This year I'm going to spend a couple minutes explaining to my history class that the current discourse in the US is one of the greatest threats to America's future. With any luck, I'll be able to cut that part out of my lesson in future years.

06 January 2011

Here Comes the Sun

UNFORTUNATELY, THAT IS just the name of a famous Beatles song and has nothing to do with the current weather situation in the south of France. Here's the forecast for the next 5 days: Rain, Rain, Mostly Cloudy, Rain, Heavy Rain. This comes on the heels of the kind of weather we have had for the past 5 days: rain, more rain, little bits of rain, pretty-much-everything-except-sun, and rain.

On the bright side, I did get a piece of food out of my teeth that has been stuck there for a couple days.

04 January 2011

1 in 7 Billion

IN ONE OF my history classes we are discussing some of geo-political issues facing the world today: population, food and water issues, energy crisis, climate change. This short video by National Geographic kind of made a key point...

Ethiopian Restaurant in the Heart of Nice

ONE OF THE things we miss most about DC is the variety of ethnic restaurants we often frequented, including our favorite Ethiopian restaurant in downtown Silver Spring. When we heard about an Ethiopian place in Nice we wanted to give it a try. Finally got around to it -- and it was worth it: Le Soleil d'Asmara on the Rue Delille in Nice. Delicious.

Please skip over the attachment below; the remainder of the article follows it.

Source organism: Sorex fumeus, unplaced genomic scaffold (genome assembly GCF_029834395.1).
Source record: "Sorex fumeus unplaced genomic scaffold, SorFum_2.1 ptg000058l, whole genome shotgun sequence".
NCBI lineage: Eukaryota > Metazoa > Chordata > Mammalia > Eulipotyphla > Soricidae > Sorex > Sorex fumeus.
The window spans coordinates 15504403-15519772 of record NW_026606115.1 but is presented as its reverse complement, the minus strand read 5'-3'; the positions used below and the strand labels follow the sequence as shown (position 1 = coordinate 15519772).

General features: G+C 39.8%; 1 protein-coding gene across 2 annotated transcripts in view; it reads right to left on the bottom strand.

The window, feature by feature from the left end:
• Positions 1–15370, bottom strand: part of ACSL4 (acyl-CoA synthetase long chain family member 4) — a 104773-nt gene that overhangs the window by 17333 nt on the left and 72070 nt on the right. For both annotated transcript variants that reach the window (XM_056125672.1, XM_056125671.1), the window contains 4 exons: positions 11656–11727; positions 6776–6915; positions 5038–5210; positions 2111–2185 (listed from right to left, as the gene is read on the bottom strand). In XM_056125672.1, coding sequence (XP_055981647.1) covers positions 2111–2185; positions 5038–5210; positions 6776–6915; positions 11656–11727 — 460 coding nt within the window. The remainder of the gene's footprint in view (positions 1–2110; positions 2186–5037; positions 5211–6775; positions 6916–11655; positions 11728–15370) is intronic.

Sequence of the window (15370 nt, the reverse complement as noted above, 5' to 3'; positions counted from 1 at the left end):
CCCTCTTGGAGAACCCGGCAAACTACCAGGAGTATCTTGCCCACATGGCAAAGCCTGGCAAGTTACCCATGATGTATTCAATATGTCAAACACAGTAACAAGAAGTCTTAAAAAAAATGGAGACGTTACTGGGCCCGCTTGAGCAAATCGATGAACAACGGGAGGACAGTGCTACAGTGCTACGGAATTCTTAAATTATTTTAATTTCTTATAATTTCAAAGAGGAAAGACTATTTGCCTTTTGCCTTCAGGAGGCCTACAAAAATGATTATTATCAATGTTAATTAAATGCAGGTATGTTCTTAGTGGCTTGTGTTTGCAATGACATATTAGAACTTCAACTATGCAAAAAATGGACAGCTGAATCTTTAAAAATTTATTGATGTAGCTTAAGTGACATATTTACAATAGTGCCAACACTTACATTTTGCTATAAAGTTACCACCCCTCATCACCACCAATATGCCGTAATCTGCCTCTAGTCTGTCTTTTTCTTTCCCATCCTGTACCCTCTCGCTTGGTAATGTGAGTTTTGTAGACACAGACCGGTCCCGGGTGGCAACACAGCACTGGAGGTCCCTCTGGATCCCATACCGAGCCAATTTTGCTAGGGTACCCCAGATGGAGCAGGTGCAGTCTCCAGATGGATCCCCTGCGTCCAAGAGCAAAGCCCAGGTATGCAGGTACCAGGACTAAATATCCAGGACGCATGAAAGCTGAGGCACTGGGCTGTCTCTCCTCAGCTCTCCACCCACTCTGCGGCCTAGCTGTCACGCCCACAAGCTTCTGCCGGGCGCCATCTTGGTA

Playing It By Ear in Italy

WHEN WE LEFT for Italy late last week we didn't really have a plan other than to visit the village of Torre Pellice (explanation here). We had a hotel room for two nights -- near Pinerolo between the village and Torino -- but no real plan. And you know what? It can be really fun to travel like that because you end up going places you might not otherwise. For example, when we woke up on Thursday morning we looked at the beautiful snow-peaked mountains and decided we needed to go up to the snow for the morning. We decided on Sestriere, the gorgeous ski village that hosted the olympic alpine events during the 2006 Games. We walked around the village, shopped a bit at the Christmas marche, had a great pizza lunch, and watched the skiers zig-zag down the mountain. Had no plans to go to Sestriere, but sure glad we did.

This might need some explaining: I got a bit excited because this is the ski jumping venue at the '06 Games (and I've never seen a ski jumping venue before) so I thought Henry and I should 'pose' like ski jumpers. Didn't really turn out, I know.

We like road signs, what can I say.

Street Snowman Photo!